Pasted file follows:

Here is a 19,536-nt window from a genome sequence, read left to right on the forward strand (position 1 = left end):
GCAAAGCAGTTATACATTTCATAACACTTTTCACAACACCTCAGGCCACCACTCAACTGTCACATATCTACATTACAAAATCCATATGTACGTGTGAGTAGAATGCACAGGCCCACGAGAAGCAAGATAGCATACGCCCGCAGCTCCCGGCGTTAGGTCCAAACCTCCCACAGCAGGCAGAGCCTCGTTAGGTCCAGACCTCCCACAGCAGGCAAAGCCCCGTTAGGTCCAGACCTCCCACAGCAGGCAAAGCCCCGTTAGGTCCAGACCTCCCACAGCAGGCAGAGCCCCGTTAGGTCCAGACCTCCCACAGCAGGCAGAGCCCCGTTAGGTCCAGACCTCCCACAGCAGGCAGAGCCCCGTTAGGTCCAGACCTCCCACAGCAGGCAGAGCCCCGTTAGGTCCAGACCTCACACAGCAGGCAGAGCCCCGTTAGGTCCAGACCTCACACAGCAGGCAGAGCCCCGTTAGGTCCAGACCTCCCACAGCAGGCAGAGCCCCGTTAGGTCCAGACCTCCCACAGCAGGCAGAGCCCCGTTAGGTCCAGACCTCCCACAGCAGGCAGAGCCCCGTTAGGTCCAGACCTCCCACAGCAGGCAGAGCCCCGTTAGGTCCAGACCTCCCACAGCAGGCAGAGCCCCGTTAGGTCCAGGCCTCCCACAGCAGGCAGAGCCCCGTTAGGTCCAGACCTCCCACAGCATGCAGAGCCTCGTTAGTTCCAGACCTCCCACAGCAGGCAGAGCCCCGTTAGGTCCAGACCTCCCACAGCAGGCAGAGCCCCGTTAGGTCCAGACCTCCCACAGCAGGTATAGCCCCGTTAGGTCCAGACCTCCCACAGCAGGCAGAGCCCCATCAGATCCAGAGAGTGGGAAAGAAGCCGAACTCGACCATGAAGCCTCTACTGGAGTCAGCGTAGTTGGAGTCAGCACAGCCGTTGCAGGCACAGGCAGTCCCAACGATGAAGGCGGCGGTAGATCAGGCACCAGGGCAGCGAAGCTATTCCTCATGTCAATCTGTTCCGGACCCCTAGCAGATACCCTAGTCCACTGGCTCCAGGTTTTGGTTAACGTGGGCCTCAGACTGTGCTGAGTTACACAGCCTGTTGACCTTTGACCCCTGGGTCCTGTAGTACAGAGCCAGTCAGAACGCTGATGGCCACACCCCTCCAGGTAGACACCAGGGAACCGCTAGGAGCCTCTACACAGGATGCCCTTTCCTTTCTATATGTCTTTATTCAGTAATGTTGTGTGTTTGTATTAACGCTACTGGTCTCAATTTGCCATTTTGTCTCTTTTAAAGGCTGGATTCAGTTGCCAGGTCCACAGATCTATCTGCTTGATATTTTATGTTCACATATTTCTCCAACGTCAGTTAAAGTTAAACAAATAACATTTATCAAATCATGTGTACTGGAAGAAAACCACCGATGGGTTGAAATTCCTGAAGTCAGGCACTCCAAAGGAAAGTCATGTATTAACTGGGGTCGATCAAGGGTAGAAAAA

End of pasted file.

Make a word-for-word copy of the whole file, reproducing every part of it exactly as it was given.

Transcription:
Here is a 19,536-nt window from a genome sequence, read left to right on the forward strand (position 1 = left end):
GCAAAGCAGTTATACATTTCATAACACTTTTCACAACACCTCAGGCCACCACTCAACTGTCACATATCTACATTACAAAATCCATATGTACGTGTGAGTAGAATGCACAGGCCCACGAGAAGCAAGATAGCATACGCCCGCAGCTCCCGGCGTTAGGTCCAAACCTCCCACAGCAGGCAGAGCCTCGTTAGGTCCAGACCTCCCACAGCAGGCAAAGCCCCGTTAGGTCCAGACCTCCCACAGCAGGCAAAGCCCCGTTAGGTCCAGACCTCCCACAGCAGGCAGAGCCCCGTTAGGTCCAGACCTCCCACAGCAGGCAGAGCCCCGTTAGGTCCAGACCTCCCACAGCAGGCAGAGCCCCGTTAGGTCCAGACCTCCCACAGCAGGCAGAGCCCCGTTAGGTCCAGACCTCACACAGCAGGCAGAGCCCCGTTAGGTCCAGACCTCACACAGCAGGCAGAGCCCCGTTAGGTCCAGACCTCCCACAGCAGGCAGAGCCCCGTTAGGTCCAGACCTCCCACAGCAGGCAGAGCCCCGTTAGGTCCAGACCTCCCACAGCAGGCAGAGCCCCGTTAGGTCCAGACCTCCCACAGCAGGCAGAGCCCCGTTAGGTCCAGACCTCCCACAGCAGGCAGAGCCCCGTTAGGTCCAGGCCTCCCACAGCAGGCAGAGCCCCGTTAGGTCCAGACCTCCCACAGCATGCAGAGCCTCGTTAGTTCCAGACCTCCCACAGCAGGCAGAGCCCCGTTAGGTCCAGACCTCCCACAGCAGGCAGAGCCCCGTTAGGTCCAGACCTCCCACAGCAGGTATAGCCCCGTTAGGTCCAGACCTCCCACAGCAGGCAGAGCCCCATCAGATCCAGAGAGTGGGAAAGAAGCCGAACTCGACCATGAAGCCTCTACTGGAGTCAGCGTAGTTGGAGTCAGCACAGCCGTTGCAGGCACAGGCAGTCCCAACGATGAAGGCGGCGGTAGATCAGGCACCAGGGCAGCGAAGCTATTCCTCATGTCAATCTGTTCCGGACCCCTAGCAGATACCCTAGTCCACTGGCTCCAGGTTTTGGTTAACGTGGGCCTCAGACTGTGCTGAGTTACACAGCCTGTTGACCTTTGACCCCTGGGTCCTGTAGTACAGAGCCAGTCAGAACGCTGATGGCCACACCCCTCCAGGTAGACACCAGGGAACCGCTAGGAGCCTCTACACAGGATGCCCTTTCCTTTCTATATGTCTTTATTCAGTAATGTTGTGTGTTTGTATTAACGCTACTGGTCTCAATTTGCCATTTTGTCTCTTTTAAAGGCTGGATTCAGTTGCCAGGTCCACAGATCTATCTGCTTGATATTTTATGTTCACATATTTCTCCAACGTCAGTTAAAGTTAAACAAATAACATTTATCAAATCATGTGTACTGGAAGAAAACCACCGATGGGTTGAAATTCCTGAAGTCAGGCACTCCAAAGGAAAGTCATGTATTAACTGGGGTCGATCAAGGGTAGAAAAA